Yeah! It’s great. He’s really good to work with and he really doesn’t hold back in telling me what to do, how to do it, what he likes and what he doesn’t like. So, it’s great! There’s actually a long-form version of “Nineteen Eighty”. It’s really interesting. We learned, that when you put out a video these days, if there’s talking in the beginning of the video you lose like 50% of your viewership in the first six seconds. It’s a weird set of analytics that, if you’re open to listening to, it will change your world of promo. But, there’s actually a good thirty seconds or so in the beginning and at the end of the video that is all behind the scenes footage. But, the video that we put out, it’s truncated because we wanted to make sure people would stay tuned when they clicked on YouTube! Eventually, we will get that released, so people can see all the cool stuff that he did.
“All My Friends Are Here” is glorious! Its opening riffs are appropriately celebratory and some of the melody lines and fills, remind me of my all-time favorite song of yours – “Always With Me Always With You” (Surfing With The Alien, 1987). Who or what event was the inspiration behind “Friends”?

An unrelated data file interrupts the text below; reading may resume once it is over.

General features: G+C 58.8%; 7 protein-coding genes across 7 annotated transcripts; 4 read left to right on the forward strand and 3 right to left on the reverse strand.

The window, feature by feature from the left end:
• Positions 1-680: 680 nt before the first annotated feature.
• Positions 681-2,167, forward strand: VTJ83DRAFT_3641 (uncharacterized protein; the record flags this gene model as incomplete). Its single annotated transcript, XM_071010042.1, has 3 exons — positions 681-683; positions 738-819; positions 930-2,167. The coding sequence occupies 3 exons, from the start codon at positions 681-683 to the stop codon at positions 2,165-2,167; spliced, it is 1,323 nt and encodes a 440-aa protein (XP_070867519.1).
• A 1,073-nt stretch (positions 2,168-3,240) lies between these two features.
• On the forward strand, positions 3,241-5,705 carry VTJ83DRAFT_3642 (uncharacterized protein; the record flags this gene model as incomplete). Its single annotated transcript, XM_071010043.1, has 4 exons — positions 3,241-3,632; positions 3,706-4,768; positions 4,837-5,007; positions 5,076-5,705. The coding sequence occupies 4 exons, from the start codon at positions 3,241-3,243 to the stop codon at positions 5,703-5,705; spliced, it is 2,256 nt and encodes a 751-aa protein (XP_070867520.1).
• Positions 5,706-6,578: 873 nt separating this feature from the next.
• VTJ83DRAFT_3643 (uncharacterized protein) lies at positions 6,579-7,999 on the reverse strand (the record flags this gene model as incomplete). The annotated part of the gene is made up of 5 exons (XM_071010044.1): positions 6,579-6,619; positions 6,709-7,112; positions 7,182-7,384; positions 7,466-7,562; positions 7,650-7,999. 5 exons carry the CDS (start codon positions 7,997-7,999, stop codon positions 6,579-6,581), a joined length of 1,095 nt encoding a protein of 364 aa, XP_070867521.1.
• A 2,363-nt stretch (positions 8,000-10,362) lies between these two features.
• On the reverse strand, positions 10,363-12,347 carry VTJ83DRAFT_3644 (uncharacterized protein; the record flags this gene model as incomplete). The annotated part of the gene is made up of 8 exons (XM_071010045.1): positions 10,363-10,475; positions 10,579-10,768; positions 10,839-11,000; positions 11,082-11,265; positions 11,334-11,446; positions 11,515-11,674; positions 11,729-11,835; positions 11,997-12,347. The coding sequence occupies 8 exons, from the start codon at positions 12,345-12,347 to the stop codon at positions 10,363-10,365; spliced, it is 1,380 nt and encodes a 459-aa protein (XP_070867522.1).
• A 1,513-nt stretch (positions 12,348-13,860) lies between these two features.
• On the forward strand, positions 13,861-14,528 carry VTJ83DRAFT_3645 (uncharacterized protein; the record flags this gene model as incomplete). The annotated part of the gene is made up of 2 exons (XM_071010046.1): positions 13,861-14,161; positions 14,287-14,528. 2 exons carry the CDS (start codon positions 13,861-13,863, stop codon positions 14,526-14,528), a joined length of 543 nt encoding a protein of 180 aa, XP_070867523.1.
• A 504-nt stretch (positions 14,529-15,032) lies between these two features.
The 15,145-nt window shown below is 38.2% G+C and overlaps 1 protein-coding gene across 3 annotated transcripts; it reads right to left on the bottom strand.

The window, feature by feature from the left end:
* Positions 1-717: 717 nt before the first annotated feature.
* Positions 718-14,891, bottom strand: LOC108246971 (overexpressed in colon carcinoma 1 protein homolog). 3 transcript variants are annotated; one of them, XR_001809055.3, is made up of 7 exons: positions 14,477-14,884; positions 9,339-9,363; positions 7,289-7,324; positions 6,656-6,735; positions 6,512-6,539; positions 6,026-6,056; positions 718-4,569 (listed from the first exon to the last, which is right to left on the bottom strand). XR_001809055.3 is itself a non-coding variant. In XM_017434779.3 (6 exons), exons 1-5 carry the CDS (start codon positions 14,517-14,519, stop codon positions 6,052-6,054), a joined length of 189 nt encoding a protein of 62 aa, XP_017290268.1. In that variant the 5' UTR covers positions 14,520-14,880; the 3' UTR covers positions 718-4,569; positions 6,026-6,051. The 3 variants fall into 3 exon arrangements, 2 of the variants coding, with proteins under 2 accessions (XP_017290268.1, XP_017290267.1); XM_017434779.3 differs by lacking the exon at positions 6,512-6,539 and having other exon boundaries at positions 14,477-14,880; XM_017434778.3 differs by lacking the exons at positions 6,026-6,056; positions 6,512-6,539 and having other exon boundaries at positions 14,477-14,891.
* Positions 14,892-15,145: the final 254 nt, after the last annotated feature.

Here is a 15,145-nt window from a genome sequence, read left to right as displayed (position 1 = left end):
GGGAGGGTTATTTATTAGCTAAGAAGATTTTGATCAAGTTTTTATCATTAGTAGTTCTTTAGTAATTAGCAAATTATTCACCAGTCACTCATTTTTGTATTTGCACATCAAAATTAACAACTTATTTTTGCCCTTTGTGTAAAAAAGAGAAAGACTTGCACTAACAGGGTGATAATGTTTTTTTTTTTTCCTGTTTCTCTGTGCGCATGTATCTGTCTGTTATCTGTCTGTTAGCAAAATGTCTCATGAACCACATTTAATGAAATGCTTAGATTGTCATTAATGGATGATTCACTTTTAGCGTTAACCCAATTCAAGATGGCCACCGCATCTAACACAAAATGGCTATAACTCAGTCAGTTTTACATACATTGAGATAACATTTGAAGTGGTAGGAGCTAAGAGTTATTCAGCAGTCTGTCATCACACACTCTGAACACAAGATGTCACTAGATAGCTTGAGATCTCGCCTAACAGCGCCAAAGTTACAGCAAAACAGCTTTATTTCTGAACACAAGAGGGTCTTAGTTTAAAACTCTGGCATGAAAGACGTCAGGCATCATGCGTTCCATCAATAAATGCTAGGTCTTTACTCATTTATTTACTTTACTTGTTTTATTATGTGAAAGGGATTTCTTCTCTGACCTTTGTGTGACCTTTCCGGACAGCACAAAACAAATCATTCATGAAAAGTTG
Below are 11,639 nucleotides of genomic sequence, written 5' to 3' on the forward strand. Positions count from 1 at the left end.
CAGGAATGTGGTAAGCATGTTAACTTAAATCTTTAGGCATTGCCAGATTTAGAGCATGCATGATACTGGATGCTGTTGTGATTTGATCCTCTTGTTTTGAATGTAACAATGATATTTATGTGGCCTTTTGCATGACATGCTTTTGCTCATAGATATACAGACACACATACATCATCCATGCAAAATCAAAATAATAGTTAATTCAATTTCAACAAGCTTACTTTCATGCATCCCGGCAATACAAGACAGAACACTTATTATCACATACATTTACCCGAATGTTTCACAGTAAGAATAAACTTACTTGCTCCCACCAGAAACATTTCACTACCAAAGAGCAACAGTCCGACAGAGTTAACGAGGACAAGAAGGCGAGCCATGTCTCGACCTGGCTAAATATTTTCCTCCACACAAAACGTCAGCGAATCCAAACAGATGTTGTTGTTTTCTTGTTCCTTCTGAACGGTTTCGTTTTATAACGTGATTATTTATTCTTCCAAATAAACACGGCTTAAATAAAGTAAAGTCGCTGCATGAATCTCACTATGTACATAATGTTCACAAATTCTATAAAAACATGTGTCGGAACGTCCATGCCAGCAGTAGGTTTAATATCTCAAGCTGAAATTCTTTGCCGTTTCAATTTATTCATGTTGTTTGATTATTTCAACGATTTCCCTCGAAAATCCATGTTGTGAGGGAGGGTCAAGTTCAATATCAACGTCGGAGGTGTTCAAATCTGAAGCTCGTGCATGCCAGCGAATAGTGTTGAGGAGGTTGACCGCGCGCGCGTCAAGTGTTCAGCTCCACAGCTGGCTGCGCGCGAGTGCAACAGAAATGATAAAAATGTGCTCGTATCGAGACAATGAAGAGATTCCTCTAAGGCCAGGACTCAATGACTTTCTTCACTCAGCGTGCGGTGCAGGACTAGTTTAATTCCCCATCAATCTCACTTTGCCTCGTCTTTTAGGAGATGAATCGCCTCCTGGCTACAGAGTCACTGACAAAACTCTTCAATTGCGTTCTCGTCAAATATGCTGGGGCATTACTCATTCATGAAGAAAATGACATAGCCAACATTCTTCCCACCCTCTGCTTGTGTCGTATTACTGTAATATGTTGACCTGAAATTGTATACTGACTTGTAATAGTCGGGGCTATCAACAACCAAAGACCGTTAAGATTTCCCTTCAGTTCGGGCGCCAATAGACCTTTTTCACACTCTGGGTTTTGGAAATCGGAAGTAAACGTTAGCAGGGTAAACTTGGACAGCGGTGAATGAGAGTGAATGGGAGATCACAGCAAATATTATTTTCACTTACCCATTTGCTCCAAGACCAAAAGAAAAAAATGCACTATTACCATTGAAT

\Ahh, thank you! It was inspired by an event, that my son actually went back to the east coast for, a friend’s wedding. He was just saying it was just so cool to see all the guys that he’d gone to preschool, middle school and high school with – a collection of about maybe 10 friends. They’re also really close and I was just thinking about that one day and how, when you get together for these big parties with your friends, if you’re lucky enough to last long enough – most of the time it’s great. You need music to help celebrate and to make and represent the joy of lasting friendships. But, as all these things go, there is always that part of reflection maybe somebody’s gone, somebody’s missing or somebody couldn’t make it. Maybe there’s some conflict at some point. But, then it sort of resolves itself. So, I made sure that in in the song, there’s a point where it turns minor and there’s some reflection going on an before it resolves itself.
“Here The Blue River” was an unexpected venture into a reggae, which only adds the eclecticism of the album. In regard to your catalog, you’ve covered rock and roll, blues, jazz, funk and now reggae! What’s left?